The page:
Pete Wentz Explains the Birth of Online Video Game "Fall Out Boy Trail"

March 9, 2009 4:56 PM ET

For a certain generation who grew up with Commodore 64s and Apple IIcs, downtime in computer class was spent obsessing over one primitive yet lovable educational video game: Oregon Trail. Fall Out Boy's Pete Wentz was one of the floppy disc's biggest devotees as a kid, so he was willing to dedicate a "retarded" amount of time to helping build the band's own version of the game: Fall Out Boy Trail.

The online game, which has clocked more than 250,000 plays since its launch on March 3rd, is a survival exercise like the original. But instead of helping your caravan of pioneers make their way across the colonial States, users are asked to "Help the band survive a grueling tour across the country. Travel to shows, play your songs, and don't party too hard and get in trouble!" Players are first asked to selected how hardcore they are (sell-outs presumably lose points later on), then have to load up on provisions for the journey — McNuggets and Vitamin Water. Fully equipped, your oxen-tugged wagon trucks along from city to city, encountering a variety of emo issues (someone started a rumor on Absolute Punk!) and real-life ones (your Stump is starving). "What better than to have a game where you can let Pete Wentz die of sadness," Wentz tells Rolling Stone. "I think that's awesome and hilarious, because there's plenty of people who would love to let that happen anyways — here's your chance!"

There were several elements from the original game that Wentz was hellbent on preserving. "Definitely dysentery," he says of one of the most common ways a player can perish. "Going across the river and deciding whether to caulk it or not. We wanted the basic elements there, and I have an obsession with the way those things looked. Video games look so real now, but that was the escape of them, how bad they looked. And the music was bad, so we were like, we have to find MIDI-style versions of all our songs. We couldn't find them, so we just made them."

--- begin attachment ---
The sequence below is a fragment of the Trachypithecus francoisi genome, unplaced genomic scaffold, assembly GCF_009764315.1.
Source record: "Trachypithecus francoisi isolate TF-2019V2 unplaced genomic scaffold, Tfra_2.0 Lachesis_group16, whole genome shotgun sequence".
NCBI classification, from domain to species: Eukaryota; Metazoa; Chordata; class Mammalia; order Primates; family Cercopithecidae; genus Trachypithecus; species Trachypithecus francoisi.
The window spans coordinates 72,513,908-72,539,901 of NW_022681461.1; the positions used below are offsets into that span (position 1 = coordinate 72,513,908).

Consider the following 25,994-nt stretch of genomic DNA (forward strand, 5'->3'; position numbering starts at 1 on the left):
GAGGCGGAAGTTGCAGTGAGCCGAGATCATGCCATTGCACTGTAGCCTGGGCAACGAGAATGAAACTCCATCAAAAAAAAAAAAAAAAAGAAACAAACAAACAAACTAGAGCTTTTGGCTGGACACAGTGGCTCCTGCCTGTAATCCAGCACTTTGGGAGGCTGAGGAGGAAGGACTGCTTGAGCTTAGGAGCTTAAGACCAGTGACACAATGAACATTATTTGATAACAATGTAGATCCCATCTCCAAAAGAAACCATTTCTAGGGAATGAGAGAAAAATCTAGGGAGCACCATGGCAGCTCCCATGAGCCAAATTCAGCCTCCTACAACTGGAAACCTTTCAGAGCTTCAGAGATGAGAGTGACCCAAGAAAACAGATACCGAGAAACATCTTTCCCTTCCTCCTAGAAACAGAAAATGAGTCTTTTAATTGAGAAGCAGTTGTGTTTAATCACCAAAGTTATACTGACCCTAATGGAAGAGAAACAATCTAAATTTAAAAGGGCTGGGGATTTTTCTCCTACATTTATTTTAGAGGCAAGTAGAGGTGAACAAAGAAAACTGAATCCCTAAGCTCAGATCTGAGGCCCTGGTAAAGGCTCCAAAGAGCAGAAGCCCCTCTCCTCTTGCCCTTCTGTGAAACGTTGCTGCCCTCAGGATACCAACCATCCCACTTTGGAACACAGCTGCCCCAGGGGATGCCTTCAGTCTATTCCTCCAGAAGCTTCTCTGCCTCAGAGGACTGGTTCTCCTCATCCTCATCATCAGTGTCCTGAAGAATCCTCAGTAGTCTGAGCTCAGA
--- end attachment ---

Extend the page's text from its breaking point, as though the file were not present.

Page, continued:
There are prizes for those intrepid fans who make it to the end of the adventure: "We're giving people who finish it tickets, and there will be a few more surprises," Wentz says. Wily gamers will uncover the game's multiple cheats that can rocket you towards the finale. Without giving away too much, Wentz suggests players try typing in FOB-related words whenever the game provides an opportunity to do so.

"The best thing about it is there's no real reason for it," he says of the game, which is part of the band's dedication to finding "ways for people to engage" with the band beyond albums. "We don't make any money from it. We have Vitamin Water in it but we don't even have a Vitamin Water sponsorship." But the game has provided him with one personal perk: "I've spent my entire life where people are like, you shouldn't eat chicken McNuggets, that kind of food will kill you. Here's my chance for chicken McNuggets to not kill me — they'll keep me alive."

Related Stories:

Cover Story: The Boys With the Car-Crash Hearts
Q&A: Patrick Stump
Fall Out Boy Offer Metallic Take on The Simpsons Theme

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Song Stories

“Whoomp! (There It Is)”

Tag Team | 1993

Cecil Glenn — a.k.a., "D.C." — was a cook at Magic City, a nude dance club in Atlanta, when he first heard women shout "Whoomp — there it is!" Inspired by the party chant, he and partner Steve "Roll'n" Gibson wrote a song around it. Undaunted by label rejections, they borrowed $2,500 from Glenn's parents and pressed 800 singles, which quickly sold out in the Atlanta area. A record deal came soon after. Glenn said the song was meant for positive partying. "If you're going to say 'Whoomp there it is,' and you're doing something negative, we'd rather it not have come out of your mouth."

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